In conclusion, tPA exerts noxious effects on neurons by acting on GluN2D-containing NMDAR and pharmacological antagonists of GluN2D-containing NMDAR could be used to prevent the ability of tPA to promote neurotoxicity.
doi:10.1186/1750-1326-6-68
PMCID: PMC3204249  PMID: 21975018
Tissue plasminogen activator; GluN2D; UBP145; excitotoxicity; stroke; glutamatergic neurotransmission
25.  GluN2B-containing NMDA receptors regulate depression-like behavior and are critical for the rapid antidepressant actions of ketamine 
eLife  null;3:e03581.
A single, low dose of the NMDA receptor antagonist ketamine produces rapid antidepressant actions in treatment-resistant depressed patients. Understanding the cellular mechanisms underlying this will lead to new therapies for treating major depression. NMDARs are heteromultimeric complexes formed through association of two GluN1 and two GluN2 subunits. We show that in vivo deletion of GluN2B, only from principal cortical neurons, mimics and occludes ketamine's actions on depression-like behavior and excitatory synaptic transmission. Furthermore, ketamine-induced increases in mTOR activation and synaptic protein synthesis were mimicked and occluded in 2BΔCtx mice. We show here that cortical GluN2B-containing NMDARs are uniquely activated by ambient glutamate to regulate levels of excitatory synaptic transmission. Together these data predict a novel cellular mechanism that explains ketamine's rapid antidepressant actions. In this model, basal glutamatergic neurotransmission sensed by cortical GluN2B-containing NMDARs regulates excitatory synaptic strength in PFC determining basal levels of depression-like behavior.
DOI: http://dx.doi.org/10.7554/eLife.03581.001
eLife digest
Depression is the leading cause of disability worldwide, with hundreds of millions of people living with the condition. The ‘gold standard’ for depression treatment involves a combination of psychotherapy and medication. Unfortunately, current antidepressant medications do not help everyone, waiting lists for psychotherapy are often long, and both normally take a number of weeks of regular treatment before they begin to have an effect. As patients are often at a high risk of suicide, it is crucial that treatments that act more quickly, and that are safe and effective, are developed.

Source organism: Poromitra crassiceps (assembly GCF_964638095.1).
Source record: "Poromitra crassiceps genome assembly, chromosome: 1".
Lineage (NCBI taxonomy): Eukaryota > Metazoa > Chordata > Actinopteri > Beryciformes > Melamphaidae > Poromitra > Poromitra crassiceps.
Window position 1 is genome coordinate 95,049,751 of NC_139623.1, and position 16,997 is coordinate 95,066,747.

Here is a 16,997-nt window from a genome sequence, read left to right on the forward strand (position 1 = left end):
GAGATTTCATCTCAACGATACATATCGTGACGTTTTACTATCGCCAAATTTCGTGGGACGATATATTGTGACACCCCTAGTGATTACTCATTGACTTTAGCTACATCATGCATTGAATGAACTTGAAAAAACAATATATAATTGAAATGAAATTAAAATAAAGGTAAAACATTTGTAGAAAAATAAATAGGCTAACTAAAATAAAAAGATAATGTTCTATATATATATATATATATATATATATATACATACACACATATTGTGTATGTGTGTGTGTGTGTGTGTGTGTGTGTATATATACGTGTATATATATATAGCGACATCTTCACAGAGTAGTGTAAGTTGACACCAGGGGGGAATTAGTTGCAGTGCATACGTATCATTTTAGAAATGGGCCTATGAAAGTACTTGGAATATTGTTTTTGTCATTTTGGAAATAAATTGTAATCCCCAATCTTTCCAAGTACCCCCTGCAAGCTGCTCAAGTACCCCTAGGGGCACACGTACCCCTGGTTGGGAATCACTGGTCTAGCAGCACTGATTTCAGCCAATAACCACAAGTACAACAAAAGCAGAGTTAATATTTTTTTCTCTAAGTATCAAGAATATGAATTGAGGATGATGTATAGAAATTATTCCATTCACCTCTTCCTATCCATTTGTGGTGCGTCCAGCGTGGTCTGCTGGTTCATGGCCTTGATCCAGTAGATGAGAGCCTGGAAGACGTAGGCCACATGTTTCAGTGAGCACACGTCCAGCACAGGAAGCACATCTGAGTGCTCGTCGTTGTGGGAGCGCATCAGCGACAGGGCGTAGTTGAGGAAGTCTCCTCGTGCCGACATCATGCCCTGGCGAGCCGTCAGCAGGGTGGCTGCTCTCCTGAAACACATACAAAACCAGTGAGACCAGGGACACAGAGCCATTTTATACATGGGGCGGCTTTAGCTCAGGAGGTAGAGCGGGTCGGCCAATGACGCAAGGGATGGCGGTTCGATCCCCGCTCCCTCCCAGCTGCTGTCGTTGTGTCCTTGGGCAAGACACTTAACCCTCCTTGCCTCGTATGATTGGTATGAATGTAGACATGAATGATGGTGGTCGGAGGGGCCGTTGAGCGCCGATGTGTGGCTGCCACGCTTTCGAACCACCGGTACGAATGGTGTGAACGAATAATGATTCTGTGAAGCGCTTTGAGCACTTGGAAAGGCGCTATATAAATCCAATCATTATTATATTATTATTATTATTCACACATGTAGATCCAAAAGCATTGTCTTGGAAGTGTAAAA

One substance that may fulfill these requirements is a drug called ketamine. Studies have shown that depression symptoms can be reduced within hours by a single low dose of ketamine, and this effect on mood can last for more than a week. However, progress has been hindered by a lack of knowledge about what ketamine actually does inside the brain.
Neurons communicate with one another by releasing chemicals known as neurotransmitters, which transfer information by binding to receptor proteins on the surface of other neurons. Drugs such as ketamine also bind to these receptors. Ketamine works by blocking a specific receptor called the n-methyl d-aspartate (NMDA) receptor, but how this produces antidepressant effects is not fully understood.
The NMDA receptor is actually formed from a combination of individual protein subunits, including one called GluN2B. Now Miller, Yang et al. have created mice that lack receptors containing these GluN2B subunits in neurons in their neocortex, including the prefrontal cortex, a brain region involved in complex mental processes such as decision-making. This allowed Miller, Yang et al. to discover that when the neurotransmitter glutamate binds to GluN2B-containing NMDA receptors, it limits the production of certain proteins that make it easier for signals to be transmitted between neurons. Suppressing the synthesis of these proteins too much may cause depressive effects by reducing communication between the neurons in the prefrontal cortex.
Both mice lacking GluN2B-containing receptors in their cortical neurons and normal mice treated with ketamine showed a reduced amount of depressive-like behavior. This evidence supports Miller, Yang et al.'s theory that by blocking these NMDA receptors, ketamine restricts their activation. This restores normal levels of protein synthesis, improves communication between neurons in the cortex, and reduces depression.
Understanding how ketamine works to alleviate depression is an important step towards developing it into a safe and effective treatment. Further research is also required to determine the conditions that cause overactivation of the GluN2B-containing NMDA receptors.
DOI: http://dx.doi.org/10.7554/eLife.03581.002
doi:10.7554/eLife.03581
PMCID: PMC4270067  PMID: 25340958
depression; cortex; synapse; ketamine; electrophysiology; protein synthesis; mouse; rat

Results 1-25 (499453)